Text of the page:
The Kodiak City Council on Tuesday will consider several topics, including whether to allow fishermen to sell their harvests directly to consumers in city ports.
City staff is seeking the council’s input on the potential city code revision.
The discussion comes after a May 2016 public sentiment petition collected 67 signatures.
“We believe that properly licensed commercial fishermen following all regulations should have the ability to provide directly to the consumer. The ability for seafood consumers to directly purchase from harvesters will strengthen our island community by providing a healthy, local sustainable food source and will increase economic opportunity for commercial fishermen and increase tax revenue for the City of Kodiak,” the petition states.
According to a staff memo to councilors, the change could help meet council goals of economic development and downtown revitalization.
It would also allow vessel owners from other Kodiak communities to come into Kodiak to directly sell their catch, the memo states.
The draft ordinance, as currently phrased, specifies the processes and requirements for seafood harvesters wishing to sell their product directly to the public. A city permit would be required, and the seller would also have to prove they have the necessary state and federal licenses in order to receive the city permit.
The harbormaster would have authority to designate location and times where the sales are allowed to occur.
Sellers would be required to collect sales tax on all sales.
Potential changes to the city sales tax also appear on the Tuesday work session agenda ahead of the introduction of three sales tax ordinances at the Thursday regular meeting.
One ordinance would increase the sales tax cap from $750 to $3,000. Currently, consumers only have to pay the city’s 7 percent sales tax rate on the first $750 of a transaction. If the draft ordinance is approved, it would require consumers to pay the 7 percent rate on the first $3,000 of a transaction, moving the per transaction cap from $52.50 to $210 for large purchases.
A second ordinance under consideration would exempt commercial and residential property rentals from the first sales tax ordinance, leaving the cap on these property rentals at $750.
The third sales tax ordinance to be considered this week would eliminate a 2 percent discount currently given to businesses that file and pay sales tax to the city on time.
If approved as currently written, the changes would go into effect on Jan. 1, 2018.
The proposed changes come as the councilors try to counter losses from state and federal funding and from declining sale tax revenue. The city’s budget deficit has grown to over $2.8 million, according to City Manager Mike Tvenge.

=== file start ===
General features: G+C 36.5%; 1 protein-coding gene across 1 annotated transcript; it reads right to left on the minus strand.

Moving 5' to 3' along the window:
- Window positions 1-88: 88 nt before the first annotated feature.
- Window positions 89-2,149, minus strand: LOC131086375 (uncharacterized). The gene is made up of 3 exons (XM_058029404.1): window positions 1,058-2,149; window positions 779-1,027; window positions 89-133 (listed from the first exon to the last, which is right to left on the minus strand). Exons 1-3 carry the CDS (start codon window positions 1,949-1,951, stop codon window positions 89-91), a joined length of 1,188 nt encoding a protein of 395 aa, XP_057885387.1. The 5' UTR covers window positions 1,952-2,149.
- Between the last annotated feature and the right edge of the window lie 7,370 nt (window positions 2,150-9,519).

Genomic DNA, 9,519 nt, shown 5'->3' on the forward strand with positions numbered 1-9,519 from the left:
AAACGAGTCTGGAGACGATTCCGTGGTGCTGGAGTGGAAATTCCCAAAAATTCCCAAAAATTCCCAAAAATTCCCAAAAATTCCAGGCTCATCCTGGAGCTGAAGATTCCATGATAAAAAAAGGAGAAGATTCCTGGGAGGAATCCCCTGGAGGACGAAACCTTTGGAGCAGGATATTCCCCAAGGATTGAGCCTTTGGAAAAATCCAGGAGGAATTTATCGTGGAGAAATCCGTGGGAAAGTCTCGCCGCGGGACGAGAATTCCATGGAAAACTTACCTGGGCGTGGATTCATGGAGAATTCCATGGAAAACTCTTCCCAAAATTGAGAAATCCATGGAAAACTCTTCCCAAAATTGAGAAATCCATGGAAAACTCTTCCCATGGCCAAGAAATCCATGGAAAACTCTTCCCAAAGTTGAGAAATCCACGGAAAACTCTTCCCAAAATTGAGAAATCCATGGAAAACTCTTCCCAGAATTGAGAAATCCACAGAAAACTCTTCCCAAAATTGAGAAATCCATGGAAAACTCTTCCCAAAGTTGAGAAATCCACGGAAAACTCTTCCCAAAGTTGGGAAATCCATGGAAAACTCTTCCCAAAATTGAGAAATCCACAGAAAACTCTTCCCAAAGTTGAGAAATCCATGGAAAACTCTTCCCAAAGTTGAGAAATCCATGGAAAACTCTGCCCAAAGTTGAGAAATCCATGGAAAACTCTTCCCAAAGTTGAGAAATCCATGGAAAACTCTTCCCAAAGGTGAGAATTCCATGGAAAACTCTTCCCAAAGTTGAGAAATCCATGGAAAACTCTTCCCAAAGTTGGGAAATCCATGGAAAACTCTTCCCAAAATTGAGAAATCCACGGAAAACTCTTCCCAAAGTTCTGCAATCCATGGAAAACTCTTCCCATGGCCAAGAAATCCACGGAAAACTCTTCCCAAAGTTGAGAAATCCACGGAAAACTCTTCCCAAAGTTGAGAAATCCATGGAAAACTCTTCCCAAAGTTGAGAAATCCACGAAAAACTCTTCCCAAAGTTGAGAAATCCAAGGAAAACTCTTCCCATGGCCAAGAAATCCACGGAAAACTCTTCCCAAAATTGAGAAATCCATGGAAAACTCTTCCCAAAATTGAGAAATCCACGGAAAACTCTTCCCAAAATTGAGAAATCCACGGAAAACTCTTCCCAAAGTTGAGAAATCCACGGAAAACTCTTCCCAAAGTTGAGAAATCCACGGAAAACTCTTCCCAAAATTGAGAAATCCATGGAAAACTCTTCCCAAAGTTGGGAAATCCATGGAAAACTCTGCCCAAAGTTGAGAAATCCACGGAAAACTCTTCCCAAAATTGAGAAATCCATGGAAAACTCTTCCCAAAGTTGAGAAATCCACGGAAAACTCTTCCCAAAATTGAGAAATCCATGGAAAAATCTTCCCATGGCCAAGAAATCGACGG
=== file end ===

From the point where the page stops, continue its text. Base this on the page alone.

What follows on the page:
The measures currently on the table were part of long-running discussions on a number of revenue generating measures.
Measures to end the senior sales tax exemption or convert it to a rebate program were dropped after public outcry at a recent work session.
Councilors also considered increased taxes on tobacco and alcohol sales. According to Tvenge, the council will consider implementation of a tobacco tax at their Oct. 10 work session. However, in researching the options, staff found that state statute prohibits sales taxes applied solely to alcohol.
Some councilors have also expressed support for requiring that online retailers selling to residents of Kodiak collect taxes from those sales. However, federal law stipulates that a state cannot tax online retailers if that retailer does not have a physical presence within the state, Tvenge said.
Single-use plastic bag ban
The council will again discuss a potential ban on distribution of single-use plastic shopping bags.
Kodiak Island Borough’s Solid Waste Advisory Board recommended the ban. However, because most retailers are within city limits, the board decided to first approach the city with the draft ordinance.
On Tuesday, councilors will review their own ordinance. As currently worded, the prohibition would go into effect on Feb. 14, 2018.
The draft exempts bags used to package produce, bakery goods or small hardware items, or to prevent leaks from foods or plants. Laundry, dry cleaning and newspaper bags would be allowed, as would bags sold for use off store premises.
The work session will be held at 7:30 p.m. on Tuesday at the Kodiak Public Library.